It was going to be necessary to topstitch to get this self-binding to stay in place. With the two layers pinned in place, I also pinned right up against the seam on the front side. I used a narrow zigzag stitch to topstitch just inside the black fabric, right alongside the seam line.
Now it was time to work on the neckline. I smoothed the fabric flat again, specifically around the neck opening. In order to keep the neck opening from shifting, I pinned just beyond the seam holding the ribbing to the main t-shirt fabric. While one hand pushed over one section of the neck ribbing, I used a relatively fine point marker to trace around the neck hole opening just a little to the ribbing side of the t-shirt neck seam. After I had unpinned things, I was careful about pulling the polar fleece out of the way of the t-shirt fabric and neck ribbing to cut out the circle I had traced.
My original idea had been to simply flat fell sew the polar fleece to the neckline. This would have worked, but I could see that if I folded the polar fleece neck edge under just 1/8, it would still fit quite well around the ribbing, look neater, and make the bib semi-reversible. I say semi-reversible because the polar fleece will not absorb any spills, there is no pocket to help with this, and the applique’ that I would do last on the t-shirt side would make it less than perfect. If I had figured out the applique’ earlier in the project, I could have sewn it on before attaching the two pieces and the stitching would not show on the polar fleece side. By the way, I stitched the neck edge of the polar fleece right along the folded edge with a narrow zigzag stitch.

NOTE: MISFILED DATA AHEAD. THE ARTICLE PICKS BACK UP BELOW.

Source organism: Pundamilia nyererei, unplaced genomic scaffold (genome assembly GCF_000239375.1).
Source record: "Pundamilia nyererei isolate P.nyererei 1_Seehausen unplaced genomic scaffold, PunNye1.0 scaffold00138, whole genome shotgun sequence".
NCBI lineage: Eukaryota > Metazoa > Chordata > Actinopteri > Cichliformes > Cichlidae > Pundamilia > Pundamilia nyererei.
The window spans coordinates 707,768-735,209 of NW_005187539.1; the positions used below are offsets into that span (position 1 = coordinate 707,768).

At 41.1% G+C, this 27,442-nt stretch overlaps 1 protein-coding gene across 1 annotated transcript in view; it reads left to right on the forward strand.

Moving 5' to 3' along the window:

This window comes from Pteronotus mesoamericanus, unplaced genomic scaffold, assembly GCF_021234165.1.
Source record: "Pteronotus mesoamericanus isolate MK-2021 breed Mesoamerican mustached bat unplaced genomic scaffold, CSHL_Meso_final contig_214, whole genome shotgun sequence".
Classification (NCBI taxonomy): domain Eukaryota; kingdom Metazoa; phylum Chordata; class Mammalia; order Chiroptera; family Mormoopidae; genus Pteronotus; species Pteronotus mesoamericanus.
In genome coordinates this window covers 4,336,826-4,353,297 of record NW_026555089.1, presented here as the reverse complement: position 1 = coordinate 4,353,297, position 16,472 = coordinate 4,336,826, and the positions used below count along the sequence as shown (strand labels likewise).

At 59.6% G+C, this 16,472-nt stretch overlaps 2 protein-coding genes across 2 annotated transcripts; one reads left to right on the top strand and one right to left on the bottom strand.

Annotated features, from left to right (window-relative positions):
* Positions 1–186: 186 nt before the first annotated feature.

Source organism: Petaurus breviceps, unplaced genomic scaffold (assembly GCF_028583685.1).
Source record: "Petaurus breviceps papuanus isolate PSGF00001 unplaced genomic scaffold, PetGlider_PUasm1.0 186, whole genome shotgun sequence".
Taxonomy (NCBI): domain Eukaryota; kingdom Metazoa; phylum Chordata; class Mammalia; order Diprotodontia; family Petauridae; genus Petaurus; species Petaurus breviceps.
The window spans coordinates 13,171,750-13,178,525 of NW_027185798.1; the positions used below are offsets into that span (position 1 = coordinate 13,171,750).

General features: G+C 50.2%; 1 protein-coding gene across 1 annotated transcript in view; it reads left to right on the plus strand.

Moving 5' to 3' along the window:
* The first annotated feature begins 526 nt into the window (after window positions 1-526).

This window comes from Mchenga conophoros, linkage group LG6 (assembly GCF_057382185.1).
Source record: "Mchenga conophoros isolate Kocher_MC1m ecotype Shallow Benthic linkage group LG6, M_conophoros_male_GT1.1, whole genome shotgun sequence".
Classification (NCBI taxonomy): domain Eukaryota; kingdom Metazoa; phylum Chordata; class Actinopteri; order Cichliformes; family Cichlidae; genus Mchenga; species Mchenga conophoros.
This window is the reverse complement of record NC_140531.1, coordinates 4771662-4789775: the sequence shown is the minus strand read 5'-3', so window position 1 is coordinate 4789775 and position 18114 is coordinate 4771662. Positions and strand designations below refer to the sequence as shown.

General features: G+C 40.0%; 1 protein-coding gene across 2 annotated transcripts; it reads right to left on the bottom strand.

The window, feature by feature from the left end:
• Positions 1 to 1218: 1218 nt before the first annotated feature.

Speaking of pockets, I did not put a pocket on the front of this bib because it would have obscured the fun writing that I was trying to highlight. Hopefully, the t-shirt fabric around the neck will be absorbent enough that this is not a big problem.
I had chosen the polar fleece scrap that I did because of its bright colors, and because it had some black outlining in the design that I thought would compliment the black t-shirt. When I was done, I didn’t think enough of this black outlining was showing to visually pull the two color schemes together. To help do this more, I cut out around one of the black-outlined bees to use as an applique’ on the black front of the bib. It makes a cheery addition without detracting from the words on the bib. (see top photo)
The polar fleece lining should be cuddly soft for the baby, and not any warmer than having a PUL lining inhibiting airflow at that location. I definitely learned some things making this model of bib and it has even given me some ideas for how to line some clothing for cold weather using polar fleece scraps. But for now, summer is just starting, and I am ready to try the next variation!